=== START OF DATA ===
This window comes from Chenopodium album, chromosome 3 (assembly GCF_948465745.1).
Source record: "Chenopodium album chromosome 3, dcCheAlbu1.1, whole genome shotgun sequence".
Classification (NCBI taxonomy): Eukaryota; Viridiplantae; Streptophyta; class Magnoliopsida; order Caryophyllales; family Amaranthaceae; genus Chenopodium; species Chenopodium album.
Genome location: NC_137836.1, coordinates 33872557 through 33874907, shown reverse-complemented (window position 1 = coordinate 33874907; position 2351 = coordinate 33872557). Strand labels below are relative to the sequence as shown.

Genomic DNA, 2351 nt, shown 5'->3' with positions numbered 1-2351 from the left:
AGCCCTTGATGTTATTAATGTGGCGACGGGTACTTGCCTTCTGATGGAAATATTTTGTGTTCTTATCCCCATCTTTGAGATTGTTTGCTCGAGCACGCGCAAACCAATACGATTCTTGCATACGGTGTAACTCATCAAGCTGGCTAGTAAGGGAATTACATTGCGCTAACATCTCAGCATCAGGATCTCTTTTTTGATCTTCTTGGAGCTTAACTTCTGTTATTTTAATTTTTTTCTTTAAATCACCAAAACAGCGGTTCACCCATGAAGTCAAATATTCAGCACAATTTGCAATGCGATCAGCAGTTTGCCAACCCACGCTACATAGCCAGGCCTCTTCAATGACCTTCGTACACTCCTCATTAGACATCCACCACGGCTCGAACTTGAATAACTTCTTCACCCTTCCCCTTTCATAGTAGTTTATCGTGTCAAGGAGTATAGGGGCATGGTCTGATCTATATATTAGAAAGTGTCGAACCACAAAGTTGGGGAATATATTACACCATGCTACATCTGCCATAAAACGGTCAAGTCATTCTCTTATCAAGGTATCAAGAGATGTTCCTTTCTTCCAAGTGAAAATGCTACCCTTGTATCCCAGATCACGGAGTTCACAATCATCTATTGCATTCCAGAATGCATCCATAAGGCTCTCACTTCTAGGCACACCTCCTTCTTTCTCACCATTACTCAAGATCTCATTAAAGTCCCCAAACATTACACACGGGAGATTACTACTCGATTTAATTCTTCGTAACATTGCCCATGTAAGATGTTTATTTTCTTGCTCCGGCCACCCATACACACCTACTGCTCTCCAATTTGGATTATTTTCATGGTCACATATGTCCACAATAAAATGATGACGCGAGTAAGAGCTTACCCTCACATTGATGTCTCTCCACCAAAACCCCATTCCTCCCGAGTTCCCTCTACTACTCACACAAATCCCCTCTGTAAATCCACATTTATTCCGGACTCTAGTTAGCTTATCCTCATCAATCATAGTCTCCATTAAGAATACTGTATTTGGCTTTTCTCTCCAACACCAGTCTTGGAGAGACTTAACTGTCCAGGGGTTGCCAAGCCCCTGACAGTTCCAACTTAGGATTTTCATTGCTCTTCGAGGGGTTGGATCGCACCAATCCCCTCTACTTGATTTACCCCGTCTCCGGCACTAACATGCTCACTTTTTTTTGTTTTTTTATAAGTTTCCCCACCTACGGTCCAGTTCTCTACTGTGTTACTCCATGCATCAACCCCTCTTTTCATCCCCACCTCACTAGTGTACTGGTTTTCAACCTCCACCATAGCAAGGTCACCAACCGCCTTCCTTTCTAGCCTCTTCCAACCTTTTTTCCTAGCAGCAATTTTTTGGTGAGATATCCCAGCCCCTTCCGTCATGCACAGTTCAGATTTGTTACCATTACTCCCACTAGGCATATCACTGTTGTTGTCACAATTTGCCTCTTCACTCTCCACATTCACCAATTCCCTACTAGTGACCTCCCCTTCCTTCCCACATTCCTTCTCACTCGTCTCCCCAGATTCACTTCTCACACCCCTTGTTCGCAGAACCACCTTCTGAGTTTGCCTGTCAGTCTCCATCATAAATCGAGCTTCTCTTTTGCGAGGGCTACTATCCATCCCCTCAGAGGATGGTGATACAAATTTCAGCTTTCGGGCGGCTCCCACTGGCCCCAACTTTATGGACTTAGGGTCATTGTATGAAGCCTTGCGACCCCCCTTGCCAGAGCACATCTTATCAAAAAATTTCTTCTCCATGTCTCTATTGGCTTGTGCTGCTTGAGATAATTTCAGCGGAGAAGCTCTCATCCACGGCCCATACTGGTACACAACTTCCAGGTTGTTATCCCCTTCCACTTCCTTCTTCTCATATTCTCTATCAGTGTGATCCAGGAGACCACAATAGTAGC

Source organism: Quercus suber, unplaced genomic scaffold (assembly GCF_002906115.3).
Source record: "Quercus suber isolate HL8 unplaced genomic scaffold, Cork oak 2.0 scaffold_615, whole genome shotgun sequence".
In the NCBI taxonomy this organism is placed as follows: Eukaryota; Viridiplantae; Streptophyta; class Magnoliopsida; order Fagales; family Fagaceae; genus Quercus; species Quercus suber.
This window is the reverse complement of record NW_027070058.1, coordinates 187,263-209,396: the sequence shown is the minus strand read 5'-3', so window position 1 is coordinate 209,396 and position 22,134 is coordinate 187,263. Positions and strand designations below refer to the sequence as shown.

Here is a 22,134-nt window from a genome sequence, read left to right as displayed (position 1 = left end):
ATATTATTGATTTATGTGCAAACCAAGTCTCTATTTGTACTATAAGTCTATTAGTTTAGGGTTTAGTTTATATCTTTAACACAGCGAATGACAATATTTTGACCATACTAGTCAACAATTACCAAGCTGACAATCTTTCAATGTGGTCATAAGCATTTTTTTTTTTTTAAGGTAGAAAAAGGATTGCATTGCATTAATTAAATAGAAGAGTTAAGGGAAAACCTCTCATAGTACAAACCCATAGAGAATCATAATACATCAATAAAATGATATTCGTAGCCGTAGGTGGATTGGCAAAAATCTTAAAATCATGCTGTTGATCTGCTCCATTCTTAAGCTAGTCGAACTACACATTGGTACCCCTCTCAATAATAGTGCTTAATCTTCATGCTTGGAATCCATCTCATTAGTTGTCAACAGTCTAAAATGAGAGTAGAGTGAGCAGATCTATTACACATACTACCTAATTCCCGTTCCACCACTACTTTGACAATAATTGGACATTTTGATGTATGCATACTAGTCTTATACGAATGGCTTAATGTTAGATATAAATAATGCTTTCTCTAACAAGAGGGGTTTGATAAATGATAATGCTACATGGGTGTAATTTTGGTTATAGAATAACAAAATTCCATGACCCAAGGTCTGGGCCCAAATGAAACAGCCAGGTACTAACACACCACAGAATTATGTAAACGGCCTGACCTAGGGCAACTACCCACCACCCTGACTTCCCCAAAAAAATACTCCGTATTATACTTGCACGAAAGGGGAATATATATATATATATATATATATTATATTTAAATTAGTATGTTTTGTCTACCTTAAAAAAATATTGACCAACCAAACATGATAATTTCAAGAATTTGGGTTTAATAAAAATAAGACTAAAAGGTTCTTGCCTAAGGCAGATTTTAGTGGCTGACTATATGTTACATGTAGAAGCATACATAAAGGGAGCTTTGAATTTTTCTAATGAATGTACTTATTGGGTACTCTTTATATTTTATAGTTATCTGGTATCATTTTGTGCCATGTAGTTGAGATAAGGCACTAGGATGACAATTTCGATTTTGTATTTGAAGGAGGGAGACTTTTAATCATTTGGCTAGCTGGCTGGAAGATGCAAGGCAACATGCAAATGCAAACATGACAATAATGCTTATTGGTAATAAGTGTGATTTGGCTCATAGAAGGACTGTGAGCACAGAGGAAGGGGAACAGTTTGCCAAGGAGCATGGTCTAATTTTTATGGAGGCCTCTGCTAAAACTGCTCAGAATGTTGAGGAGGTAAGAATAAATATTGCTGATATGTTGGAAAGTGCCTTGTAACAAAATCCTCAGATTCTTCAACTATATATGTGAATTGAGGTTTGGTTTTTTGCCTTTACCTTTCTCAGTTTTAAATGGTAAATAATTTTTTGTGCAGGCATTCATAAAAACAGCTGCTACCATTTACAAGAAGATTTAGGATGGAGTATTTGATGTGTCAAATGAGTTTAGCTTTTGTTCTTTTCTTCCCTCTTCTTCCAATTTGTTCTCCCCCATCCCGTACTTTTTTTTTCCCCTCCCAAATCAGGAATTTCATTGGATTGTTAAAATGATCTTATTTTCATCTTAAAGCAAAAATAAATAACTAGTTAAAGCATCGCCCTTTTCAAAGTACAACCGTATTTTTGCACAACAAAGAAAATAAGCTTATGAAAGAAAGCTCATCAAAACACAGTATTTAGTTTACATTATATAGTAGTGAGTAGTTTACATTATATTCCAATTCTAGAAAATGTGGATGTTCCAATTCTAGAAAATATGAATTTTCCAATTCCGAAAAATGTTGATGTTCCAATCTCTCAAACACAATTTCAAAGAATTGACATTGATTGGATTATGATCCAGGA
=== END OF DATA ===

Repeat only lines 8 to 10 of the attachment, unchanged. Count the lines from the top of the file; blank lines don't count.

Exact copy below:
Source record: "Quercus suber isolate HL8 unplaced genomic scaffold, Cork oak 2.0 scaffold_615, whole genome shotgun sequence".
In the NCBI taxonomy this organism is placed as follows: Eukaryota; Viridiplantae; Streptophyta; class Magnoliopsida; order Fagales; family Fagaceae; genus Quercus; species Quercus suber.
This window is the reverse complement of record NW_027070058.1, coordinates 187,263-209,396: the sequence shown is the minus strand read 5'-3', so window position 1 is coordinate 209,396 and position 22,134 is coordinate 187,263. Positions and strand designations below refer to the sequence as shown.